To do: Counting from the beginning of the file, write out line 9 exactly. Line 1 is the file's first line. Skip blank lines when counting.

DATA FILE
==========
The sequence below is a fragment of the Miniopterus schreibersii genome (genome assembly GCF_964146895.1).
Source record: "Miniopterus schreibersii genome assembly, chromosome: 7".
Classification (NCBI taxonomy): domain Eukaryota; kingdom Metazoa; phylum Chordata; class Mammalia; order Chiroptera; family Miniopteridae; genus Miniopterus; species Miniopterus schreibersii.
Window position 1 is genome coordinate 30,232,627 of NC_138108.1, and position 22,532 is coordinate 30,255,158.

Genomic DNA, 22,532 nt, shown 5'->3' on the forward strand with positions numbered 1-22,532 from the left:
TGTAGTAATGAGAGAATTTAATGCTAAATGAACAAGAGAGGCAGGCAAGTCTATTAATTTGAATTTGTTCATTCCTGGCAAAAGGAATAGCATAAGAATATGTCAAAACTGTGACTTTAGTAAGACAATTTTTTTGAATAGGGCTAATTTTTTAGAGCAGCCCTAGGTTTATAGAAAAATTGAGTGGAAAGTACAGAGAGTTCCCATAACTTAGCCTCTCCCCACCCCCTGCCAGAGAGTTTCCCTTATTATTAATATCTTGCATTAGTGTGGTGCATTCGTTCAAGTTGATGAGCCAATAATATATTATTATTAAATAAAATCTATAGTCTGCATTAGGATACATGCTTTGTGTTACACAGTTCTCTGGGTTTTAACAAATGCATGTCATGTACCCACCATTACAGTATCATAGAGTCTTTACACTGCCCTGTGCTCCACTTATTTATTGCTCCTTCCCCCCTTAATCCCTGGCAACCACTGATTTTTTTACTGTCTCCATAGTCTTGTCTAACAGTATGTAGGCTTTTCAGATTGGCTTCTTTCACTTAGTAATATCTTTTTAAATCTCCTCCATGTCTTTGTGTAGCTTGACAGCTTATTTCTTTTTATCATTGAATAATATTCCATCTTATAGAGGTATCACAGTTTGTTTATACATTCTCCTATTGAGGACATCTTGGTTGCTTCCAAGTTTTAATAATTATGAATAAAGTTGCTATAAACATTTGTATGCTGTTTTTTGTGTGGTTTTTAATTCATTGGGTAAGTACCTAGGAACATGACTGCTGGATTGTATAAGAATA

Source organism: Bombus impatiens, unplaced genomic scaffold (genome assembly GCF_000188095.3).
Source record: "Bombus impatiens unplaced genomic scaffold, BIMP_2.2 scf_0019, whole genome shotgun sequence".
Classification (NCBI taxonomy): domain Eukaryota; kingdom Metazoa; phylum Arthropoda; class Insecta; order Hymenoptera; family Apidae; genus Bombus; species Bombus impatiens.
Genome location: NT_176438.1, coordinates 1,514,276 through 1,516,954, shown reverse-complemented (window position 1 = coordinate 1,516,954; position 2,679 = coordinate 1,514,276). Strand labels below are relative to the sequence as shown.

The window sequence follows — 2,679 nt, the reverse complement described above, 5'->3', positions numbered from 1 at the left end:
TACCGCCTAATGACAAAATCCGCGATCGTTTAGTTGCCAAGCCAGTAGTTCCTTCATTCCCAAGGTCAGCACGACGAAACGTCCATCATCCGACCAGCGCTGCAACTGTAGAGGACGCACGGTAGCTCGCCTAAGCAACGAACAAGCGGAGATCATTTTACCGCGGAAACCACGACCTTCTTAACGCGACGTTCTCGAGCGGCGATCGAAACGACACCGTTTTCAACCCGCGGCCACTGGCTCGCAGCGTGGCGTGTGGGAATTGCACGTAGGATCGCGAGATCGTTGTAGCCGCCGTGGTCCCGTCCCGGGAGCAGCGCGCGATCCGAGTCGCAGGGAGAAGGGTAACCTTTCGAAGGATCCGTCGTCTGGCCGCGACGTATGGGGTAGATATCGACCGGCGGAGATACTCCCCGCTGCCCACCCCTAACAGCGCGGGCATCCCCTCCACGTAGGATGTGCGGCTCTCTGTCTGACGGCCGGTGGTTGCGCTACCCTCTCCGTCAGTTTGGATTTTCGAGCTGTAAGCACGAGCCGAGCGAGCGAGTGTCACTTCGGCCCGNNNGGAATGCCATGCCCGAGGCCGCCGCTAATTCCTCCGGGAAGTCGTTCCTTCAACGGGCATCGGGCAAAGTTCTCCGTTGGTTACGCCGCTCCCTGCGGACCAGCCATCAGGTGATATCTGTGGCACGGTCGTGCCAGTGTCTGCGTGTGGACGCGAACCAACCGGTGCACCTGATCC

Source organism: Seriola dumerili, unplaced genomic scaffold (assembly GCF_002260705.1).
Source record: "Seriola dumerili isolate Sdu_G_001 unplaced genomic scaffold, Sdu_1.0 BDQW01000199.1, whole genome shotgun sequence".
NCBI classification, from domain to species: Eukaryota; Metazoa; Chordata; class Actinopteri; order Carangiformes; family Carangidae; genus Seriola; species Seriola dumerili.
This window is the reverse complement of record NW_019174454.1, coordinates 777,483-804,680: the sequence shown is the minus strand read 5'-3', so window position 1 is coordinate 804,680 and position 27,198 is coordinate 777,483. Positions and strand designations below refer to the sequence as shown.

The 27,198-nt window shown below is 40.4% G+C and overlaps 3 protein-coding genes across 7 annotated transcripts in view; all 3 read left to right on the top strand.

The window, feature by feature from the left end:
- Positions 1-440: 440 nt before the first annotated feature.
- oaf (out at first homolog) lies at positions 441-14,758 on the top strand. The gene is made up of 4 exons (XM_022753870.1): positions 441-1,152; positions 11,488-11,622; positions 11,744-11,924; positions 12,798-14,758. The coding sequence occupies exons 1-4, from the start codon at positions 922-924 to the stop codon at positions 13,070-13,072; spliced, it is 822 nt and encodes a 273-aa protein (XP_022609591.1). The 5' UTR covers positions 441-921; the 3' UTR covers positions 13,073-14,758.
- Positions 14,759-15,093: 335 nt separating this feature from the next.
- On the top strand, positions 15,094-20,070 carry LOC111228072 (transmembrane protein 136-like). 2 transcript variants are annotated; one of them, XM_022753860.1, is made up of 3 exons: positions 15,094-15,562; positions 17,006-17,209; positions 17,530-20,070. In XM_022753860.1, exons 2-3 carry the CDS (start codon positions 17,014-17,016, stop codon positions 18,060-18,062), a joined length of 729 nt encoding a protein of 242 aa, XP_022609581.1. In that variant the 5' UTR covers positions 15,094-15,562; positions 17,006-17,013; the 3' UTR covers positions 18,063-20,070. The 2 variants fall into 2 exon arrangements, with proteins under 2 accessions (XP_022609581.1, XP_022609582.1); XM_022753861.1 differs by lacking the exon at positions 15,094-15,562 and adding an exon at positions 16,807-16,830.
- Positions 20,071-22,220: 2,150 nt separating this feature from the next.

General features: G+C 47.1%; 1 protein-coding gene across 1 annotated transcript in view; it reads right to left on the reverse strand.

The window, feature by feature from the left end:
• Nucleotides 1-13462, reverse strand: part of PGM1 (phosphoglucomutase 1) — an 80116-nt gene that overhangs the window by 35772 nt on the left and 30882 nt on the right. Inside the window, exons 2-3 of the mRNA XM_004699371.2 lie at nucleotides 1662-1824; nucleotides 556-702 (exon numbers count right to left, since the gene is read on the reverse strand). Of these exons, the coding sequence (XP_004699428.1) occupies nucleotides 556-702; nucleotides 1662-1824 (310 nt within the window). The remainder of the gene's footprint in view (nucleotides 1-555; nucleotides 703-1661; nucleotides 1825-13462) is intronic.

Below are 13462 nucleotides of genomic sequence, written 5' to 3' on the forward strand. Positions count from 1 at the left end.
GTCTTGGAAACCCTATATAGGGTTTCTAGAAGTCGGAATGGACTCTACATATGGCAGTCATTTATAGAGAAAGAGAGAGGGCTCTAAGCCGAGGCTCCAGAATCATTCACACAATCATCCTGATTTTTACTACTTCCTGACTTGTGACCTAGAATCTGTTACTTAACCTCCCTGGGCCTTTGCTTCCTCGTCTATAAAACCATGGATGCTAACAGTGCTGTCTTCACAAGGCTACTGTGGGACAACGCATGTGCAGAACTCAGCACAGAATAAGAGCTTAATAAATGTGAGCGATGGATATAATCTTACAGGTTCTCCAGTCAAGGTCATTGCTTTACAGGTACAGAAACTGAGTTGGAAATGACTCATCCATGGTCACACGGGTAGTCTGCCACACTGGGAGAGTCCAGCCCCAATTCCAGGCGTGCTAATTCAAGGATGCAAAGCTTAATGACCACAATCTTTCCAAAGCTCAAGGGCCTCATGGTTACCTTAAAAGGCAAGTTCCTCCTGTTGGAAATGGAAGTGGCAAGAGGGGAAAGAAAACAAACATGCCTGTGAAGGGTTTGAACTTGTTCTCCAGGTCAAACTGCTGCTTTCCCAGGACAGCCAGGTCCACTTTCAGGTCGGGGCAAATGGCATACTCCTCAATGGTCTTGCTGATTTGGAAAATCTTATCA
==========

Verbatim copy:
Classification (NCBI taxonomy): domain Eukaryota; kingdom Metazoa; phylum Arthropoda; class Insecta; order Hymenoptera; family Apidae; genus Bombus; species Bombus impatiens.